Have you ever been heckled by Jesus? That's an odd question because we usually see heckling as something negative. When someone interrupts our speaking as a way to troll, attack, or harass us, that kind of heckling is unwanted, unnecessary, and unChristian. But there is a different kind of heckling that, even unintentionally, ends up distracting us. I bet many of us have had situations where our train of thought was derailed by another person. If you've spent any time around young children, you know what it is like to have your serious thought interrupted by someone noticing the color of your shoes or wondering what unicorns eat. This kind of heckling might feel like a disrespectful interruption. But, in some cases, it really isn't. Rather, it's a reminder that the person we're communicating with isn't only here to receive the words we say. Rather, we are in a relationship that requires our give and take.

When Jesus talked to the disciples (John 21:1-19) while they were in the boat, they had no idea who he was. The disciples, after meeting Jesus in the locked room, had returned to everyday life. They sail onto the Sea of Tiberius (aka Sea of Galilee) in a small 15 foot boat and fish all night long. The work was exhausting, dirty, and everyone got wet. It was normal to work naked or only in your skivvies. After a busy night, the dawn comes and they have nothing. They see a man cooking breakfast on the seashore and the man called out to them, wondering what they caught. The disciples, I assume, were probably feeling a little defeated. They knew they worked hard and had nothing to show for it. Without any fish, they might not have food for breakfast or anything to sell in the marketplace. They might have been dwelling in the defeat of a worthless night. Jesus' question could be considered a kind of heckle, a reminder of their failure. They could have reacted badly to Jesus' question. They could have rejected his invitation for them to try again. But, for some reason, they don't. They toss their nets into the sea one more time and, this time, everything changed.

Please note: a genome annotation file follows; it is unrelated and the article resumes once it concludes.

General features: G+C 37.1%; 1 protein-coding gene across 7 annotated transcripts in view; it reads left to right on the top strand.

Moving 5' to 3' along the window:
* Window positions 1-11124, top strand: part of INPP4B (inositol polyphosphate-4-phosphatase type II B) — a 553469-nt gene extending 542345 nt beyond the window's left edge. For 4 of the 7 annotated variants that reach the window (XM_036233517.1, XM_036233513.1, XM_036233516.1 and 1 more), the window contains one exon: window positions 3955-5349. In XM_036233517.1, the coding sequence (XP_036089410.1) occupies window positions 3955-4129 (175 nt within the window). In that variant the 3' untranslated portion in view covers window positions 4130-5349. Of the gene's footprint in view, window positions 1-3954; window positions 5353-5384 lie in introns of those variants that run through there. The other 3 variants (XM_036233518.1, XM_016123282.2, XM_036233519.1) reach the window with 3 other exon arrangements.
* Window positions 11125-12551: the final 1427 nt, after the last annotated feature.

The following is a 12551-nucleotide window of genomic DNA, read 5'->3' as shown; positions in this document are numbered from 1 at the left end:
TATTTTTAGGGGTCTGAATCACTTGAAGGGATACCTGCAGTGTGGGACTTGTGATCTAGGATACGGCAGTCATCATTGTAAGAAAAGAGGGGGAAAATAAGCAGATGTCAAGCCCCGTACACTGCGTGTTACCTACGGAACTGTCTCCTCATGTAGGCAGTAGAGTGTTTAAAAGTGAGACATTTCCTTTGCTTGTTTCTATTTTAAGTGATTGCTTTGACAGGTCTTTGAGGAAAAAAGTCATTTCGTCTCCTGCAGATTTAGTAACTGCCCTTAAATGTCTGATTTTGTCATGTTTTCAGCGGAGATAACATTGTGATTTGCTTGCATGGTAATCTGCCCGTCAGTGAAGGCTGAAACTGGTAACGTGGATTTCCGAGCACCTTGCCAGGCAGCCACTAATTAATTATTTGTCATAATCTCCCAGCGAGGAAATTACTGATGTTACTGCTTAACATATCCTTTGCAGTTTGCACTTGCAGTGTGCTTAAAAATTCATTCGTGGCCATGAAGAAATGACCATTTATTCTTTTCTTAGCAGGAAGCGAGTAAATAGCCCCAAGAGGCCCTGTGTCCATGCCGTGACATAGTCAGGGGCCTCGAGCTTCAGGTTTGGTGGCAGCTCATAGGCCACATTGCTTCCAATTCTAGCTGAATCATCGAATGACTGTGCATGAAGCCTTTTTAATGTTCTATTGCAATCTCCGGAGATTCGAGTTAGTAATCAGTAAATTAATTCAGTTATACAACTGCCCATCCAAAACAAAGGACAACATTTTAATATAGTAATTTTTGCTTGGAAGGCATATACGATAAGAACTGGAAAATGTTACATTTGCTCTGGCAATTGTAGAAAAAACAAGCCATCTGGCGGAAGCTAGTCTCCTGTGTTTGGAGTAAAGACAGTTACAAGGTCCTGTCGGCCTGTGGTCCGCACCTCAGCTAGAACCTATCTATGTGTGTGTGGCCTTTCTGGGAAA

When the disciples finally arrived on shore, they noticed Jesus cooking breakfast. On a charcoal fire was bread and fish. Jesus had no need for any of the fish the disciples had caught. Instead, Jesus already had everything they needed. When our train of thought is interrupted by a heckle we didn't expect, we are invited to pay attention. The word we receive might be exactly what we need to hear to get out of our own head and notice the relationship of love, grace, and abundance that is already around us.